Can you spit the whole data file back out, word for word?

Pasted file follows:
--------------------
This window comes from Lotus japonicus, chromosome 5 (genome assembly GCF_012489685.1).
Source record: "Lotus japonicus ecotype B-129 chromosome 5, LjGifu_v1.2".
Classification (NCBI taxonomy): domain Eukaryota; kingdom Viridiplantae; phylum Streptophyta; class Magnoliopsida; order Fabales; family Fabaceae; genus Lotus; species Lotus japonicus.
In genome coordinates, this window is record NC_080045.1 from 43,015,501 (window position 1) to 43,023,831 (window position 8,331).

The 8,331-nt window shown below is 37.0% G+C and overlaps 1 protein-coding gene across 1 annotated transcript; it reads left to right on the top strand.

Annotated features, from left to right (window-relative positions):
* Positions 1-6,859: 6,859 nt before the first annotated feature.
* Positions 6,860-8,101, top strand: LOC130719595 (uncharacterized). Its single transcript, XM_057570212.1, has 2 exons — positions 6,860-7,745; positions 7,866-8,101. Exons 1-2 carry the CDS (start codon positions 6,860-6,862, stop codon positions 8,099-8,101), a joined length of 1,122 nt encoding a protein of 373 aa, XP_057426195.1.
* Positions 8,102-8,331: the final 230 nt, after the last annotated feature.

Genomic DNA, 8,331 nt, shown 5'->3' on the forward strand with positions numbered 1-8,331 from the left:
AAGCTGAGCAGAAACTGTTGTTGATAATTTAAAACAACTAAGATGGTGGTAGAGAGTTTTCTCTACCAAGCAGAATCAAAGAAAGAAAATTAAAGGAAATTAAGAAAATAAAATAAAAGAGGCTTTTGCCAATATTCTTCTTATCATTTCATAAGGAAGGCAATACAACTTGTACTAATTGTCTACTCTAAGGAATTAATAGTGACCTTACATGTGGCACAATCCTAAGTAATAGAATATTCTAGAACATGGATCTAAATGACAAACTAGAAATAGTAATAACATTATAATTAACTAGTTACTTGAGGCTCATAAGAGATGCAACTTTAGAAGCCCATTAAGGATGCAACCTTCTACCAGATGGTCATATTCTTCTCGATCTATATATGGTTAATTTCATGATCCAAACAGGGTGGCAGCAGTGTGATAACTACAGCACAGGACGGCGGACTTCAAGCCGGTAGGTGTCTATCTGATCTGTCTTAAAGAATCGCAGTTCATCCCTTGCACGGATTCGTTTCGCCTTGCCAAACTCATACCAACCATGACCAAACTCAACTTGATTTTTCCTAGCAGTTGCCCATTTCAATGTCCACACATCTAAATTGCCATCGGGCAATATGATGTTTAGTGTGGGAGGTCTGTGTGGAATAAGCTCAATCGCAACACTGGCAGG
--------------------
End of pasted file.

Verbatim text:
This window comes from Lotus japonicus, chromosome 5 (genome assembly GCF_012489685.1).
Source record: "Lotus japonicus ecotype B-129 chromosome 5, LjGifu_v1.2".
Classification (NCBI taxonomy): domain Eukaryota; kingdom Viridiplantae; phylum Streptophyta; class Magnoliopsida; order Fabales; family Fabaceae; genus Lotus; species Lotus japonicus.
In genome coordinates, this window is record NC_080045.1 from 43,015,501 (window position 1) to 43,023,831 (window position 8,331).

The 8,331-nt window shown below is 37.0% G+C and overlaps 1 protein-coding gene across 1 annotated transcript; it reads left to right on the top strand.

Annotated features, from left to right (window-relative positions):
* Positions 1-6,859: 6,859 nt before the first annotated feature.
* Positions 6,860-8,101, top strand: LOC130719595 (uncharacterized). Its single transcript, XM_057570212.1, has 2 exons — positions 6,860-7,745; positions 7,866-8,101. Exons 1-2 carry the CDS (start codon positions 6,860-6,862, stop codon positions 8,099-8,101), a joined length of 1,122 nt encoding a protein of 373 aa, XP_057426195.1.
* Positions 8,102-8,331: the final 230 nt, after the last annotated feature.

Genomic DNA, 8,331 nt, shown 5'->3' on the forward strand with positions numbered 1-8,331 from the left:
AAGCTGAGCAGAAACTGTTGTTGATAATTTAAAACAACTAAGATGGTGGTAGAGAGTTTTCTCTACCAAGCAGAATCAAAGAAAGAAAATTAAAGGAAATTAAGAAAATAAAATAAAAGAGGCTTTTGCCAATATTCTTCTTATCATTTCATAAGGAAGGCAATACAACTTGTACTAATTGTCTACTCTAAGGAATTAATAGTGACCTTACATGTGGCACAATCCTAAGTAATAGAATATTCTAGAACATGGATCTAAATGACAAACTAGAAATAGTAATAACATTATAATTAACTAGTTACTTGAGGCTCATAAGAGATGCAACTTTAGAAGCCCATTAAGGATGCAACCTTCTACCAGATGGTCATATTCTTCTCGATCTATATATGGTTAATTTCATGATCCAAACAGGGTGGCAGCAGTGTGATAACTACAGCACAGGACGGCGGACTTCAAGCCGGTAGGTGTCTATCTGATCTGTCTTAAAGAATCGCAGTTCATCCCTTGCACGGATTCGTTTCGCCTTGCCAAACTCATACCAACCATGACCAAACTCAACTTGATTTTTCCTAGCAGTTGCCCATTTCAATGTCCACACATCTAAATTGCCATCGGGCAATATGATGTTTAGTGTGGGAGGTCTGTGTGGAATAAGCTCAATCGCAACACTGGCAGG